Linked by Thom Holwerda on Tue 20th Dec 2005 13:03 UTC, submitted by zam001
X11, Window Managers Aaron Siego of KDE: "It would be very nice if our X server could use OpenGL directly for its display and composition. Because then we could have hardware accelerated effects that are not only cool looking, but also very useful. Well, there is just such a project underway, called XGL. But don't hold your breath. The development of XGL has been largely removed from the community and is being done behind closed doors. Who is this company, you ask, that would take the development of something as potentially important as this out of the community and put it behind closed doors? Novell."
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Could help stop fracturing, actually....
by on Tue 20th Dec 2005 17:46 UTC in reply to "responses"

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Maybe you should consider that possibility. One development process does not work equally well for every project. Sometimes the work at hand demands a different approach from that taken on another project. Does it not seem likely that some permutations of the OSS development model would be needed to best handle the wide variety of technical, economic, political, etc., conditions and challenges facing specific projects? Every process does *not* need to follow an exact cookie-cutter OSS process in order to be a "good" OSS project.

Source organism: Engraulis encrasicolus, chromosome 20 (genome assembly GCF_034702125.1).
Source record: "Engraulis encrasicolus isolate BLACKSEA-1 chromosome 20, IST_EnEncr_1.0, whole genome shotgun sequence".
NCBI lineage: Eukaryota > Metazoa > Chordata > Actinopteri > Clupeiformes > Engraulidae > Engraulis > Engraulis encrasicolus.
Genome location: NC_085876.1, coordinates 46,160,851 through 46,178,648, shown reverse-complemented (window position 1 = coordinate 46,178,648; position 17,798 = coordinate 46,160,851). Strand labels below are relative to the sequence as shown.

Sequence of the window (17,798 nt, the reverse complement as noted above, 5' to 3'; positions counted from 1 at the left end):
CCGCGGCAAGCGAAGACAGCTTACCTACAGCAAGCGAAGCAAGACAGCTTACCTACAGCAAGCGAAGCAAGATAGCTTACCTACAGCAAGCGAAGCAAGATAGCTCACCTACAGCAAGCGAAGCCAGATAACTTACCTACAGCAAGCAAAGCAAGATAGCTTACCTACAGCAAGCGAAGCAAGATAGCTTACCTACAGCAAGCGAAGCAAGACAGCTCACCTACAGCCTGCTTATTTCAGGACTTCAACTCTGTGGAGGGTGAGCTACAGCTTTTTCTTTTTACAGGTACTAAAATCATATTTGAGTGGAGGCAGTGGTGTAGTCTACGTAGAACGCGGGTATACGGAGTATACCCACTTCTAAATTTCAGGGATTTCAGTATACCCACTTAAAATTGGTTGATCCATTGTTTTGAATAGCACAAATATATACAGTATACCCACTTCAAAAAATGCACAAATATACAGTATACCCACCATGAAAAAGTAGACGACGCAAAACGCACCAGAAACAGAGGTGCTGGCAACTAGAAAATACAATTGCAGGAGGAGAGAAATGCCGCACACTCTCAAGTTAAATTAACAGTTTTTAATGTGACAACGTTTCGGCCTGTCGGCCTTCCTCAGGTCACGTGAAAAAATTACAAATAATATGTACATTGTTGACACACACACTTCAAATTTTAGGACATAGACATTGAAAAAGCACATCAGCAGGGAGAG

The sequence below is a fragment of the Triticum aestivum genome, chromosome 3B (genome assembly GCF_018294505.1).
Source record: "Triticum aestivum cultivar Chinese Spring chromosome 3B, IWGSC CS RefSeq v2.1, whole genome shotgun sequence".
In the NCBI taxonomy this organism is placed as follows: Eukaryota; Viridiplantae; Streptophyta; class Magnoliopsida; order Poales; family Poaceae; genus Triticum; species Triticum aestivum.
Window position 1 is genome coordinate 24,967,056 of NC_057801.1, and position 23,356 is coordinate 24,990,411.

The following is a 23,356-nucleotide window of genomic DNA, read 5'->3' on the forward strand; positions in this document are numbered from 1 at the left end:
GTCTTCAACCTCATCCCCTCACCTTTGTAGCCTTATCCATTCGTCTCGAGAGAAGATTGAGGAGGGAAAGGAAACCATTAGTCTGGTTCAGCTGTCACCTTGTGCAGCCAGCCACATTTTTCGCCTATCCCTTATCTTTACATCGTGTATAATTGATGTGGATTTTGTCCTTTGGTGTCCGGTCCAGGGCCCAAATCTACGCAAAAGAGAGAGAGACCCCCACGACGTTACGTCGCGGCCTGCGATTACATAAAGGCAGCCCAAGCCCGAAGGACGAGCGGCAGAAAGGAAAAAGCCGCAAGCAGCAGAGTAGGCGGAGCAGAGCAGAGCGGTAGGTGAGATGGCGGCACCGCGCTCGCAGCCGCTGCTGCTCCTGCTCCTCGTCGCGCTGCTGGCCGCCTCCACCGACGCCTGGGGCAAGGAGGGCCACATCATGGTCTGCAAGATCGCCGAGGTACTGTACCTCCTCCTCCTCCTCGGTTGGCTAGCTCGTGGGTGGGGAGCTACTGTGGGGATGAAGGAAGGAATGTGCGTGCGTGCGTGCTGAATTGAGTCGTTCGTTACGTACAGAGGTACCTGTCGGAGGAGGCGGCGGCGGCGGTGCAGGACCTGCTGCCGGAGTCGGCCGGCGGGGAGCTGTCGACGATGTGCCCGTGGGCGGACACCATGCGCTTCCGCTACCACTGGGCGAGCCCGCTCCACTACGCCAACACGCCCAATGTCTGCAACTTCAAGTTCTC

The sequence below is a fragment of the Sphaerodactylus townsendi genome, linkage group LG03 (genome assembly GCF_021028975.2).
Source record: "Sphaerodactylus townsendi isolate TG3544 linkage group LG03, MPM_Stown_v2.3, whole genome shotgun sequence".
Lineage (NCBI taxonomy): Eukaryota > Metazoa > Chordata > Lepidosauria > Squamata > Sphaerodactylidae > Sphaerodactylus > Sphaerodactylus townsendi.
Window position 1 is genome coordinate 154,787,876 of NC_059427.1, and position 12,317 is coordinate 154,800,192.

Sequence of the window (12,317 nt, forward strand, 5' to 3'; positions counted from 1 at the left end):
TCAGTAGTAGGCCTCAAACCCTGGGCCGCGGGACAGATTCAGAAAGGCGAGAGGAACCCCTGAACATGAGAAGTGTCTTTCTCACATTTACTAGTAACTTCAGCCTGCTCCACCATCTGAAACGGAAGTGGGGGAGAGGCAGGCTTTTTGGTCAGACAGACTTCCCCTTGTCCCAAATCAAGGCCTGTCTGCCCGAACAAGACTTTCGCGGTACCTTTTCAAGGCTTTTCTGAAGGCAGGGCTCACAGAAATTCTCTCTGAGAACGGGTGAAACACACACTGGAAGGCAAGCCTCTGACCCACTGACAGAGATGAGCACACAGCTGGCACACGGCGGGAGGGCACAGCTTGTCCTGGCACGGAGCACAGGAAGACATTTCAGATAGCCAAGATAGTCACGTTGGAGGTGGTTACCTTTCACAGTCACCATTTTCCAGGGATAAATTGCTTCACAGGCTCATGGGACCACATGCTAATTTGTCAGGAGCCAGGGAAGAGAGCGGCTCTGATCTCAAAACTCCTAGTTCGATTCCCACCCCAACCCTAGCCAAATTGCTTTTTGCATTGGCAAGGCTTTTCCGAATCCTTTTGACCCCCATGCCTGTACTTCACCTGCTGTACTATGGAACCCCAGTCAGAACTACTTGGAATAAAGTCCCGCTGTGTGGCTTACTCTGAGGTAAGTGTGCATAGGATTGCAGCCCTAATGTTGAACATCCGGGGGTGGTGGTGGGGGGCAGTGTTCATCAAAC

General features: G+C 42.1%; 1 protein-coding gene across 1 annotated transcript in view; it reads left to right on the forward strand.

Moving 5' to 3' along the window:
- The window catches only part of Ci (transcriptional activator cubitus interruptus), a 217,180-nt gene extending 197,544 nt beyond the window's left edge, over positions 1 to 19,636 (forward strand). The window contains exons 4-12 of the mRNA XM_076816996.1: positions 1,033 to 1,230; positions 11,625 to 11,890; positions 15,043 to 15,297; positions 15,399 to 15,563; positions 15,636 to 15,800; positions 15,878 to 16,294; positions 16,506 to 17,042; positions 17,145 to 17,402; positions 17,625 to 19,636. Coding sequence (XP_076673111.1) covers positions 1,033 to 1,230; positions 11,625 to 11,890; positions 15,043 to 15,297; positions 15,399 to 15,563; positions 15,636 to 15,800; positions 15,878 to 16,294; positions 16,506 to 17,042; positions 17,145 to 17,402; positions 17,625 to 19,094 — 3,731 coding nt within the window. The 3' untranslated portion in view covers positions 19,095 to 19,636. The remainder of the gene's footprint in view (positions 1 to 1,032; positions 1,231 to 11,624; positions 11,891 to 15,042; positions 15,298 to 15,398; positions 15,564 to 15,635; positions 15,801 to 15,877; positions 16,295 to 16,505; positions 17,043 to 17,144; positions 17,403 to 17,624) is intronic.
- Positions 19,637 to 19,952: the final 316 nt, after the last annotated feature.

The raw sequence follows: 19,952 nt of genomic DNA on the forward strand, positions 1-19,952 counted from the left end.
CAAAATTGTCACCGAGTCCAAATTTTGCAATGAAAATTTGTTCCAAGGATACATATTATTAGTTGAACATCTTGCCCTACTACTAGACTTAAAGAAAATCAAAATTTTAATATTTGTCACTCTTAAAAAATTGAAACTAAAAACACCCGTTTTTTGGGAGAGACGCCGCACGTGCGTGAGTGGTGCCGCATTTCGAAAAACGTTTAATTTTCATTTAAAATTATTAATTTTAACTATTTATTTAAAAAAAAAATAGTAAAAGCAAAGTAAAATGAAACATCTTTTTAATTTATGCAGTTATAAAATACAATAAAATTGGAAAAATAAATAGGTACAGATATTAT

Assume the group working on it has a strong and clear vision of what they want/need to get done for a first cut. Maybe they'll be better able to focus on cranking it out if they don't have to spend time vetting other peoples' submissions and ideas during this phase. And a quicker first release of something implemented and working will get others to jump on the wagon, since they'll be cut off earlier in their competing process.

Sometimes the way to get your sw adopted ubiquitously, and closing the team off can at times help create the focus and momentum needed. They can (and likely will) then open the source and the development process once they've gotten a good code cut done. You'll still get your "peer review". After all the OSS work that Novell/Ximian/SuSE has done, don't be so naive as to suggest they don't know the benefits of that.

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